Gentleman of Jazz

Percy Heath has been an unassuming advocate of the finest jazz art for seven decades.
Barrie Kolstein pays tribute to a master.

He is a quintessential soloist and a perfect accompanist. In short, he is the bassist’s bassist. The eldest of the three jazz-playing Heath Brothers, Percy Heath has been keeping time with some of the century’s greatest musicians for almost 70 years, the last 30 of them as a key member of the Modem Jazz Quartet.

image005Born on 30 April 1923 in Wilmington, North Carolina, and brought up in Philadelphia, Heath started his musical career as a violinist and vocalist. Music imbued every aspect of family life: his father, Percy Sr, was an accomplished clarinetist who performed with the local Elks lodge band and rubbed elbows with such greats as blues saxophonist Louis Jordan; his mother, Arelethia, was a well-established singer with a background in Baptist gospel music.

‘My mother and grandmother were members of the 19th Street Baptist Church Choir,’ Heath recalls. ‘We had a gospel quartet consisting of my mother, grandmother, a female cousin and myself. We performed at Baptist Church teas and jubilee festivals as The Family Four.

Given such a background, it was no surprise that Heath revealed an early musical talent, and from the age of 12 he was singing regularly on the now defunct Parisian Taylor ’s Kiddy Hour, a radio show affiliated to the Philadelphia’s best known performing hall for touring jazz artists, the Lincoln Theater: Being part of the show allowed me to be able to see and meet all the so-called Chittlin’ Circuit Big Bands that came to the Theater.’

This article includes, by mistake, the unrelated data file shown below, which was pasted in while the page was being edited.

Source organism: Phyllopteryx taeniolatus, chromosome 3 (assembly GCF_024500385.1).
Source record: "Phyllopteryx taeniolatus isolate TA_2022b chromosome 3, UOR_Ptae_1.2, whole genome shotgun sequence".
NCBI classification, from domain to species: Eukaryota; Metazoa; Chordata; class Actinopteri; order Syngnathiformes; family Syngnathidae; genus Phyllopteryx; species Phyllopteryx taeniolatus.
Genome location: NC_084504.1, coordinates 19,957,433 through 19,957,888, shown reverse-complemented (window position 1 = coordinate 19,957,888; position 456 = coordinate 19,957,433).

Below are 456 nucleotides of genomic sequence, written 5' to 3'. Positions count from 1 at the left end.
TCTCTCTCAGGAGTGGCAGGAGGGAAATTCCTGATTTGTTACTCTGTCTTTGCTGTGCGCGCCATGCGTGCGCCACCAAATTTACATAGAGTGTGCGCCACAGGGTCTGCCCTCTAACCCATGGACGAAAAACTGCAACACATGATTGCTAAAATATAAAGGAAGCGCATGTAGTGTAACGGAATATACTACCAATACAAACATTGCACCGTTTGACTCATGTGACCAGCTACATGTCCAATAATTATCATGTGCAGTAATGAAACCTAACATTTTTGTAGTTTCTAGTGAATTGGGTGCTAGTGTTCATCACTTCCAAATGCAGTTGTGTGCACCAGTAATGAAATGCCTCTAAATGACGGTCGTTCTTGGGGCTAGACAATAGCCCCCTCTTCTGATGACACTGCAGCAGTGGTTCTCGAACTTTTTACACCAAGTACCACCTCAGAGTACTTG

It was his father who gave him a violin to study. The son was unimpressed – ‘It squeaked too much, he jests – but attained a level of proficiency on the instrument to guarantee a place in the first violin section of his school orchestra. It wasn’t long before Heath fell in love with the double bass in the ensemble and found himself musically driven in that direction. He was determined to pursue a career in music, but global events in the shape of World War II were about to disrupt his life. Heath did his duty, joining the US Air Force and seeing active service in Europe. He became a pilot of P40 War Hawks and P47 Thunderbolts, rising to the rank of second lieutenant flight pilot in 1945 – no mean accomplishment for an African American in the U S military of that era.